Laurent Ballesta, the marine naturalist and underwater photographer leading the audacious four-man “Planet Mediterranean” expedition, told AFP it aimed to
show “that the Mediterranean is still very beautiful, with sort of lost paradises and secret oases beyond a certain depth.”
The divers will remain at depths of up to 120 metres (395 feet) for up to eight hours a day without having to worry about getting the bends when they resurface because they will remain sealed inside the airtight capsule for the duration of the mission.
“We no longer have to worry that with every passing minute at a depth of 120 metres, it will take us hours to resurface,” said Ballesta, who had the idea of using the diving bell provided by France's National Institute for Professional Diving.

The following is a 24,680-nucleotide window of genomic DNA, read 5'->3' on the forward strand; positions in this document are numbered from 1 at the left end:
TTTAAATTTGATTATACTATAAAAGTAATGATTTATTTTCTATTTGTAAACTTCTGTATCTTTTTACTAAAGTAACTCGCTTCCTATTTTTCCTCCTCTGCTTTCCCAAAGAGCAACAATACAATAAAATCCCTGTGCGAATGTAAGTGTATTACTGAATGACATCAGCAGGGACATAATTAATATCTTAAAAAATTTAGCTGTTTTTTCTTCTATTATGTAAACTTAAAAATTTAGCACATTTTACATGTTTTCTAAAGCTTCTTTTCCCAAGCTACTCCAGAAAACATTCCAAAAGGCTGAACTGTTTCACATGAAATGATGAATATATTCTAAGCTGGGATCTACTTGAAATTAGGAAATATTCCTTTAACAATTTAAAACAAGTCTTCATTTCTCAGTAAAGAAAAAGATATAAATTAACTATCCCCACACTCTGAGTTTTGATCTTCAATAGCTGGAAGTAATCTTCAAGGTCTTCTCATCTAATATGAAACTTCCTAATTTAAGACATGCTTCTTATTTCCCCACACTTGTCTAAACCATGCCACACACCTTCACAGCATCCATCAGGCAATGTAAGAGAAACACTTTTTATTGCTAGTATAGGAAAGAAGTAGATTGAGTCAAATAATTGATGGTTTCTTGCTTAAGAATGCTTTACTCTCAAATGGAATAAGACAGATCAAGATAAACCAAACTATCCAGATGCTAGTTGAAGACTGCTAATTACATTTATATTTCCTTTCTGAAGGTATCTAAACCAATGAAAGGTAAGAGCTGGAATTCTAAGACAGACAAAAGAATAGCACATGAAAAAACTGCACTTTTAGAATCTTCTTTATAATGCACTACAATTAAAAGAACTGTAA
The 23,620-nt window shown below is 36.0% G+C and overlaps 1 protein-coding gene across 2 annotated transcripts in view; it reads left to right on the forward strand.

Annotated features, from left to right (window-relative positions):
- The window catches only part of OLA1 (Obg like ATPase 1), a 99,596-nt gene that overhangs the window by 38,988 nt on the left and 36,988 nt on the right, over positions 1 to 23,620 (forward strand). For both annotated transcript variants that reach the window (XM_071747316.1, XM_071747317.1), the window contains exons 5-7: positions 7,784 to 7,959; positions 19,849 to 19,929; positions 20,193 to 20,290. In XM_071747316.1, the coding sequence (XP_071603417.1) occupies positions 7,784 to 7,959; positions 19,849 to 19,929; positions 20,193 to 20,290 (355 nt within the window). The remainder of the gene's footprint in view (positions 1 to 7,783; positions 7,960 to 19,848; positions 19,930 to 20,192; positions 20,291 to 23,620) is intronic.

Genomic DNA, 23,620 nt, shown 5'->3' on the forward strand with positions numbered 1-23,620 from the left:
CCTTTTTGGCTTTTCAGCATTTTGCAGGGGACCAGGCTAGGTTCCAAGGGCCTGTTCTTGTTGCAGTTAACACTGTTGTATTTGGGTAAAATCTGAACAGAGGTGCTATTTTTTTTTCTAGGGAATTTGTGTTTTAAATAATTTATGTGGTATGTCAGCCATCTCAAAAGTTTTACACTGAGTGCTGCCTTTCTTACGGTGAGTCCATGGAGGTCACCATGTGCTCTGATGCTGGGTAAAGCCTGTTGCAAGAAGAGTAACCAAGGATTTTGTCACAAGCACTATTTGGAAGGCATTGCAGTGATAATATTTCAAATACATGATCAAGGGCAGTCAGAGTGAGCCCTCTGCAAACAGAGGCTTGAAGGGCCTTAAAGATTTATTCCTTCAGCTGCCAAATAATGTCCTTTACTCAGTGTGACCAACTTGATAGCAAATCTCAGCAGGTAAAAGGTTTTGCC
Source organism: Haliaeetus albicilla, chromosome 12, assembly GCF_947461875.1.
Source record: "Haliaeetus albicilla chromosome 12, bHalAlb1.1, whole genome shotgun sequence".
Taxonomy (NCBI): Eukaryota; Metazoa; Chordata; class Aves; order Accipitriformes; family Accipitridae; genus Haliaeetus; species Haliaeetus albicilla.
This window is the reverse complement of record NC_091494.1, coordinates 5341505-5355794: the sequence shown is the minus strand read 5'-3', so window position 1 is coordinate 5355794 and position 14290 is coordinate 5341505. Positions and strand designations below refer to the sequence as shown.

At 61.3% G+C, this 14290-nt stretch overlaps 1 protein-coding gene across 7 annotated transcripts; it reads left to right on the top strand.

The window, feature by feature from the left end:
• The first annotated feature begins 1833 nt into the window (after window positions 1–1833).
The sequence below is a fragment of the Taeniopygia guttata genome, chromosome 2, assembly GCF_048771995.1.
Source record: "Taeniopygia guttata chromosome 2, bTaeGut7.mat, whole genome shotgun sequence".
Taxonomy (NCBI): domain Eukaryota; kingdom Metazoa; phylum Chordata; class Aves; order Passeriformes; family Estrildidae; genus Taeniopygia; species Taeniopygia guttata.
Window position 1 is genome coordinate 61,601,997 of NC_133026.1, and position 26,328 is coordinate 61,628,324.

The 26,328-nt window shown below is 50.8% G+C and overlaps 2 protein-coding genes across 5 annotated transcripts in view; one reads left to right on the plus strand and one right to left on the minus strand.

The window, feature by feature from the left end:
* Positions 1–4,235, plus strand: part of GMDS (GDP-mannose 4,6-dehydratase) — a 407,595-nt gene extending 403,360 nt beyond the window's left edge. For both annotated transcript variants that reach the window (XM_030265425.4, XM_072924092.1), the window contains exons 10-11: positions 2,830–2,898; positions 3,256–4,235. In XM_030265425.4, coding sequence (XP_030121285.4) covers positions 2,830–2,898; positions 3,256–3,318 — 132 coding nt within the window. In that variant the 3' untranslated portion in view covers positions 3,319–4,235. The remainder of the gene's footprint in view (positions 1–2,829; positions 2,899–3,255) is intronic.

Every day, the steel capsule, which measures one square metre, will be lowered from a barge into the gloom of the “twilight” or mesophotic zone, where only one percent of the sun's rays penetrate.
After each deep-sea dive, the divers will return to the chamber, in which the pressure is set at 13 times the pressure of the atmosphere.
In an interview with France Inter radio, Ballesta said the divers would have the impression “of having water in their ears all the time.”
They will then be brought back to the surface where the capsule will be connected to two other chambers — one acting as a bathroom and the other as a kitchen with a small table and an airlock through which to receive food.
The research station will be towed by barge along the coast between Marseille and Monaco over the course of the month, with the divers waiting until the very end before entering the decompression chamber for three days.